The brain is composed of several anatomically clearly separated structures. This parcellation is often extended into the isocortex, based on anatomical, physiological, or functional differences. Here, we derive a parcellation scheme based purely on the spatial structure of long-range synaptic connections within the cortex. To that end, we analyzed a publicly available dataset of average mouse brain connectivity, and split the isocortex into disjunct regions. Instead of clustering connectivity based on modularity, our scheme is inspired by methods that split sensory cortices into subregions where gradients of neuronal response properties, such as the location of the receptive field, reverse. We calculated comparable gradients from voxelized brain connectivity data and automatically detected reversals in them. This approach better respects the known presence of functional gradients within brain regions than clustering-based approaches. Placing borders at the reversals resulted in a parcellation into 41 subregions that differs significantly from an established scheme in nonrandom ways, but is comparable in terms of the modularity of connectivity between regions. It reveals unexpected trends of connectivity, such as a tripartite split of somatomotor regions along an anterior to posterior gradient. The method can be readily adapted to other organisms and data sources, such as human functional connectivity.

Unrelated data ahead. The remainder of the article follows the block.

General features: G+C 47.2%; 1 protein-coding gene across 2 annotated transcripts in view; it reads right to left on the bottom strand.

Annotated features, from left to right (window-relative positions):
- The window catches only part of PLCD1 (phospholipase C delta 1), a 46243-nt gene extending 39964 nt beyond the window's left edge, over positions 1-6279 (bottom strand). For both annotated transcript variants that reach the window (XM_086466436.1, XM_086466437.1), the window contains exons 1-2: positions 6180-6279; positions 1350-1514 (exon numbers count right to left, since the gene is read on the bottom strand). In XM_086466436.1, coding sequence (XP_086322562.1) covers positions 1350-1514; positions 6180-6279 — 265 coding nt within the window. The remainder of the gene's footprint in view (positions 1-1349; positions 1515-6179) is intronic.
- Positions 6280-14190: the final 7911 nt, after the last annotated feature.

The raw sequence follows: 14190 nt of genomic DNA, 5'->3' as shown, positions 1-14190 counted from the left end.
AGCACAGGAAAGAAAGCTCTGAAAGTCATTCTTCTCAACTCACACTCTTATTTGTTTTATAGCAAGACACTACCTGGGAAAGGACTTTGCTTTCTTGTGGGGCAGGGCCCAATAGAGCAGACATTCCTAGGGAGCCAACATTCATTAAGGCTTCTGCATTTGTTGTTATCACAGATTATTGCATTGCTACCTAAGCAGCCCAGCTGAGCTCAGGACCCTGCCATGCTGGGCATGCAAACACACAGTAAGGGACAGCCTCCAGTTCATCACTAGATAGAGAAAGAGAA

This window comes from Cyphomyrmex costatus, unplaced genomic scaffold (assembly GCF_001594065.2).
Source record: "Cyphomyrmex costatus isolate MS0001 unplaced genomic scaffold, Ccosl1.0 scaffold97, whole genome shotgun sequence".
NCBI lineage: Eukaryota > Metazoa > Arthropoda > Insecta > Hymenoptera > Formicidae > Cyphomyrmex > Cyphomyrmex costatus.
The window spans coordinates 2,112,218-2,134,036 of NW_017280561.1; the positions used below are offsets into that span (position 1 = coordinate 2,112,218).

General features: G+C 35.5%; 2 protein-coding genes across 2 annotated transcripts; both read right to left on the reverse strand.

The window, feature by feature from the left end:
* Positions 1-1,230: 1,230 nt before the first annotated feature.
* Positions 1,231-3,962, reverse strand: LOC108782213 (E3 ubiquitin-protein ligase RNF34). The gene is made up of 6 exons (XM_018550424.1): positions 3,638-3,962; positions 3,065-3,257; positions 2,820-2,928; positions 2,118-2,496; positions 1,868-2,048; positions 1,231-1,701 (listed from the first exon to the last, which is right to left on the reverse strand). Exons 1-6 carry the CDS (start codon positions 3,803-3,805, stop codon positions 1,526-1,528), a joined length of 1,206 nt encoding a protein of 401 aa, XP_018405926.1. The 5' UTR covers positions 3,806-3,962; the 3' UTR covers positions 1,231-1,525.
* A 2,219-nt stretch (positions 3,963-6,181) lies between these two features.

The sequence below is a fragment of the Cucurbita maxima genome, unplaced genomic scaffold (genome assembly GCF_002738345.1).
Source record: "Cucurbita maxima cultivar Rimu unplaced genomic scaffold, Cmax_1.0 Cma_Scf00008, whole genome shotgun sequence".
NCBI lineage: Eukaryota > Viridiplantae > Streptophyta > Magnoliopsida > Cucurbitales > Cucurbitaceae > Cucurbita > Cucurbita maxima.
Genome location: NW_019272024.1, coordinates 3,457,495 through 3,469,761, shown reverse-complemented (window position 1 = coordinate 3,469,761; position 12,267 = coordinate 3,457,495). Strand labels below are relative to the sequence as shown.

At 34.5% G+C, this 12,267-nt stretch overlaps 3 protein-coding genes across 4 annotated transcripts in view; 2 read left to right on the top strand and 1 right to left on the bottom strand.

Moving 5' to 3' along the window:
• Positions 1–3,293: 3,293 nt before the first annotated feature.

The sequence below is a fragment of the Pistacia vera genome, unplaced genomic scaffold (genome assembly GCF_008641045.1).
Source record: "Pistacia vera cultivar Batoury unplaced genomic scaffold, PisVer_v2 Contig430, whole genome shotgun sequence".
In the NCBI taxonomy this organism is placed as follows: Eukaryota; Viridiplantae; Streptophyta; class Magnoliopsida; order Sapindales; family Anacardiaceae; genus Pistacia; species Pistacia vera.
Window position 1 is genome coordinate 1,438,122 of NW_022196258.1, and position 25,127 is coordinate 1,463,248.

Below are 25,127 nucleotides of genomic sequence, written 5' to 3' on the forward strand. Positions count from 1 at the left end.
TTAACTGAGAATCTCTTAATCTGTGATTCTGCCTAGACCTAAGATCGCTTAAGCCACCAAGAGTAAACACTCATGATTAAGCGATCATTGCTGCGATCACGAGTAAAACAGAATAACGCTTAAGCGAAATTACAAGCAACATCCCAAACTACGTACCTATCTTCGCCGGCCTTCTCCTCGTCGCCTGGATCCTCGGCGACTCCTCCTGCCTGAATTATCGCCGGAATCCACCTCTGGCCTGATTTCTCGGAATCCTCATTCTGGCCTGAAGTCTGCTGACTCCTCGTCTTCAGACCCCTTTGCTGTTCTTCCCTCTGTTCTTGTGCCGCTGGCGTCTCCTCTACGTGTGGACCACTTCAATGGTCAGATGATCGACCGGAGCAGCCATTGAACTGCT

We generalized a technique to find borders between brain regions based on functional data for use with voxelized connectivity data instead. Instead of maximizing a connectivity measurement, it draws borders where qualitative trends of connectivity reverse. The method does not adjust the borders between regions in established brain hierarchies, but instead creates a completely new hierarchy and associated parcellation. When we applied the technique to mouse isocortex connectivity, the results differed significantly from established parcellations, especially around primary sensory areas, yet they matched them in terms of modularity of connectivity. We conclude that it reveals and formalizes previously unappreciated trends of intracortical organization.

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Competing Interests: The authors have declared that no competing interests exist.

Handling Editor: Olaf Sporns

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